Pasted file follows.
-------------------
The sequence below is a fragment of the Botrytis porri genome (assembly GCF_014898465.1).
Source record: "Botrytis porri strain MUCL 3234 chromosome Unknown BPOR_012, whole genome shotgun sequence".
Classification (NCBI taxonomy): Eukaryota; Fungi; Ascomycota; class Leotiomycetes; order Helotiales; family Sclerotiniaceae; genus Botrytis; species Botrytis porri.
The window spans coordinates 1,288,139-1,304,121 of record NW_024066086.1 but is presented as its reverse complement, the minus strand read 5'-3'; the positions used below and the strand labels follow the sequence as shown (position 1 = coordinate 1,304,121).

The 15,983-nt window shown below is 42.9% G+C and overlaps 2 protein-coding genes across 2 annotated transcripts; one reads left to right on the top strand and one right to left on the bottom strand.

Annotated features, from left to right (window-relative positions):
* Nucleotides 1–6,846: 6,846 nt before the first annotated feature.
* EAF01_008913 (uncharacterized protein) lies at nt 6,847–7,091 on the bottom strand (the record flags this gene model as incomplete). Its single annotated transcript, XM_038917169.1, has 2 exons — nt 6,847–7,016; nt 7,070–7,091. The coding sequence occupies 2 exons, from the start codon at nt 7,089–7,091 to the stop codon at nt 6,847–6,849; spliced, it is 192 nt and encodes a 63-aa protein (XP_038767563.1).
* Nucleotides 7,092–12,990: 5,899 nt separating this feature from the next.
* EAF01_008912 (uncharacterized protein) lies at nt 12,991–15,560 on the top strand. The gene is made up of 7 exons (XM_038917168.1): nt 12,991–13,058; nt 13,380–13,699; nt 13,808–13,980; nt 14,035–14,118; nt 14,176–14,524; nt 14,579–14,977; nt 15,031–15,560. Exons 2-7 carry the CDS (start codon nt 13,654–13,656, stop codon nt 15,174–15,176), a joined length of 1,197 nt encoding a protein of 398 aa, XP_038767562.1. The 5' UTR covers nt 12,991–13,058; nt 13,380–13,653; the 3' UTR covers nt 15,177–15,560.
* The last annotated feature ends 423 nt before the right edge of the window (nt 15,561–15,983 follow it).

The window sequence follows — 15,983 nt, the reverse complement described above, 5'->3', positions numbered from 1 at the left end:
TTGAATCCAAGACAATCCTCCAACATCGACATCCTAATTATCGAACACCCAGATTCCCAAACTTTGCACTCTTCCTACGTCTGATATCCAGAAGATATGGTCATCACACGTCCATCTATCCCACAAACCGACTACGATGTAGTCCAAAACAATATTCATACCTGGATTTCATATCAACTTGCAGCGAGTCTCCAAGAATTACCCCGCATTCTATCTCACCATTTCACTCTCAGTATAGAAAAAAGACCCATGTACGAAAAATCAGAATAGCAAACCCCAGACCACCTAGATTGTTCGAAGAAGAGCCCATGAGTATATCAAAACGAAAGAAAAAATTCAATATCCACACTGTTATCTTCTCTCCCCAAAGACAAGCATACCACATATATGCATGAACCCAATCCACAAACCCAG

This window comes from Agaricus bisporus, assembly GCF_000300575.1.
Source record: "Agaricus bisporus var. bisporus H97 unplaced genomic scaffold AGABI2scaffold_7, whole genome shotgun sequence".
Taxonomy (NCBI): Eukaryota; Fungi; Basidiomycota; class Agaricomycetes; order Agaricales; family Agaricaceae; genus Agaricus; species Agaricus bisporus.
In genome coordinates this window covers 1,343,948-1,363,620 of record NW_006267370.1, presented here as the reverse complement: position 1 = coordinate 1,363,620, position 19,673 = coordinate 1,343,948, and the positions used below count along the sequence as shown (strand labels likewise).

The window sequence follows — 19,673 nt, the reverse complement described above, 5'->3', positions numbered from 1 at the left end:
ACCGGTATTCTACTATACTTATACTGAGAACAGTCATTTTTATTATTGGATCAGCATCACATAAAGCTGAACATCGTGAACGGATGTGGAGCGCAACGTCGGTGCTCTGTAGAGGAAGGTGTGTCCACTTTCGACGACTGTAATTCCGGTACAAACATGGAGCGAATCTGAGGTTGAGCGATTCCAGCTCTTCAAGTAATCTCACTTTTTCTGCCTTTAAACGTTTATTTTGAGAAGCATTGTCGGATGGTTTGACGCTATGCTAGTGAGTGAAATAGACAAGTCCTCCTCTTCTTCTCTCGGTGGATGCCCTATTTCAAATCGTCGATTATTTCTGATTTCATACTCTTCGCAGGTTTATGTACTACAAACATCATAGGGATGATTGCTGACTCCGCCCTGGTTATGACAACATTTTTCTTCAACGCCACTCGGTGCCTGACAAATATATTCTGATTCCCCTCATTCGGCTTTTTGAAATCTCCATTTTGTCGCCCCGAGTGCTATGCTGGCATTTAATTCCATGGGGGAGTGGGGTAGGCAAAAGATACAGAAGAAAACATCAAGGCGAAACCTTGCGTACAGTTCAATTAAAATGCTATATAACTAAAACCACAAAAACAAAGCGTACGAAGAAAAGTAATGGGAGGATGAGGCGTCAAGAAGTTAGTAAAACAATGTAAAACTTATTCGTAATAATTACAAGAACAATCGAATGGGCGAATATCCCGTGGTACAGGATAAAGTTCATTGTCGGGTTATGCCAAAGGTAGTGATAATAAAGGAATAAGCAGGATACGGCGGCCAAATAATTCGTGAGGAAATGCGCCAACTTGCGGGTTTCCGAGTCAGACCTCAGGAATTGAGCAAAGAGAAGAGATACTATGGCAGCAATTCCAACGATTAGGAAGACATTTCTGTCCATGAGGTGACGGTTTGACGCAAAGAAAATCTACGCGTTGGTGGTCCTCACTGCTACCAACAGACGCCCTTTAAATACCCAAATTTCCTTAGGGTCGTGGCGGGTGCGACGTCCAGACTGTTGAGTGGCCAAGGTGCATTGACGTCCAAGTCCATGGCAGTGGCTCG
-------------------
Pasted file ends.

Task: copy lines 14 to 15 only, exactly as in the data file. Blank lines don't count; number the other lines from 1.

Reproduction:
This window comes from Agaricus bisporus, assembly GCF_000300575.1.
Source record: "Agaricus bisporus var. bisporus H97 unplaced genomic scaffold AGABI2scaffold_7, whole genome shotgun sequence".